Thursday, April 27, 2006

First Major Survey of Baby Boomer Attitudes on Alzheimer's Shows Fear About Their Own Future and Frustration Over Pace of New Drug Approvals (PDF)
[27 April 2006 - ACT-AD (Accelerate Cure/Treatments for Alzheimer's Disease) Coalition] Historic ACT-AD Coalition calls for recognition of Alzheimer's as an urgent national health crisis, activation of Baby Boomers, and acceleration of therapy approvals -- As the first Baby Boomers turn 60 this year, they are beginning to confront the consequences of growing older. A new survey shows the majority of Boomers are anxious about how Alzheimer's disease (AD) will affect their health and quality of life. At the same time, Boomers are frustrated that the government and the U.S. Food and Drug Administration (FDA) do not adequately address adequately this looming public health crisis. The findings from the first major survey of over 1,000 American Baby Boomers about Alzheimer's disease were announced today by a newly formed coalition of 21 leading advocacy groups known as ACT-AD (Accelerate Cure/Treatments for Alzheimer's Disease). "These survey findings underscore the fact that when Baby Boomers are asked to address the potential of Alzheimer's in their future, they are clearly not ready emotionally, psychologically or financially," said Daniel Perry, executive director of the Alliance for Aging Research and chair of the ACT-AD Coalition. ... In summary, survey results reveal that when provided with basic information on Alzheimer's disease, the vast majority of Baby Boomers are extremely concerned about the potential impact on their health, quality of life and finances as well as on the healthcare system. ... Key Findings include:

  • Personal Preparedness for Alzheimer's -- 90 to 95 percent of
    respondents said that they would either be unprepared or would find
    life "not worth living" if they were forced to face limitations common
    to the disease by the time they were 70. These limitations included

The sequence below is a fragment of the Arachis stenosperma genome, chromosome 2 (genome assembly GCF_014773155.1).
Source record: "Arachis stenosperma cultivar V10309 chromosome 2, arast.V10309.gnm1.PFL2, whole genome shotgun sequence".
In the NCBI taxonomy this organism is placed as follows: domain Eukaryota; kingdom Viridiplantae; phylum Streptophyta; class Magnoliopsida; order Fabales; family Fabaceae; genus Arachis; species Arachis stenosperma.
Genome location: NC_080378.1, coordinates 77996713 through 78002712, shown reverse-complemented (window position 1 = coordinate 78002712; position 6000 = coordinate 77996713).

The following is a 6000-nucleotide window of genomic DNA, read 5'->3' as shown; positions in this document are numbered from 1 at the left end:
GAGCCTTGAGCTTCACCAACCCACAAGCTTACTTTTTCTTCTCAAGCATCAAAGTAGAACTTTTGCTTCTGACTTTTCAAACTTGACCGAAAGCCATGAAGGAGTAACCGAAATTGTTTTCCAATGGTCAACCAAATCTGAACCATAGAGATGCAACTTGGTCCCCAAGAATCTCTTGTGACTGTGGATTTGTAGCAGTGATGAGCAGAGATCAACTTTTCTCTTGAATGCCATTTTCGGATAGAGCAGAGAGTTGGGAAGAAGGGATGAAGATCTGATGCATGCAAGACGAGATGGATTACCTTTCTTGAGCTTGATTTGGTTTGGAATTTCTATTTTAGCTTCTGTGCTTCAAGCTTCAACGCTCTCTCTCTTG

basic abilities (not being able to dress or toilet themselves), social
    interactions (not being able to recognize family members) and mental
    abilities (not being able to remember who or where they are).
  • Cost of Alzheimer's -- 80 percent of respondents said that their
    current savings would not be sufficient to cover the cost of care if
    they were diagnosed and 81 percent said the same thing about their
    families' savings. 83 percent said they are also worried that the
    healthcare system is under-prepared to cover the demands of the coming
    Alzheimer's crisis.
  • Treatment Options -- Only 8 percent of respondents feel that current
    treatments are adequate. In fact, most (80 percent) are willing to
    take experimental treatments that have the potential for stopping the
    disease and preserving their quality of life, even if significant
    health risk was involved. Respondents put the highest priority on
    drugs that stop the disease/loss of mental abilities (84 percent) or
    that reverse the disease/loss of mental abilities (82 percent), even
    though current drugs do none of these things. 90 percent of
    respondents felt that drugs that have this potential should be given
    the same priority review and fast track status that the FDA gives to
    drugs for other life-threatening diseases as cancer and HIV/AIDS.
  • Satisfaction with Government/FDA -- When provided with an overview of
    the FDA's current review policy for Alzheimer's drugs, 82 percent of
    respondents remained unsure about what the government is doing to
    prioritize Alzheimer's, but most (84 percent) feel that more should be
    done and over 75 percent feel that Alzheimer's should be made a top
    priority. 89 percent feel that promising Alzheimer's drugs deserve
    the same priority status and fast track review that the FDA uses for
    drugs for other serious diseases. ...


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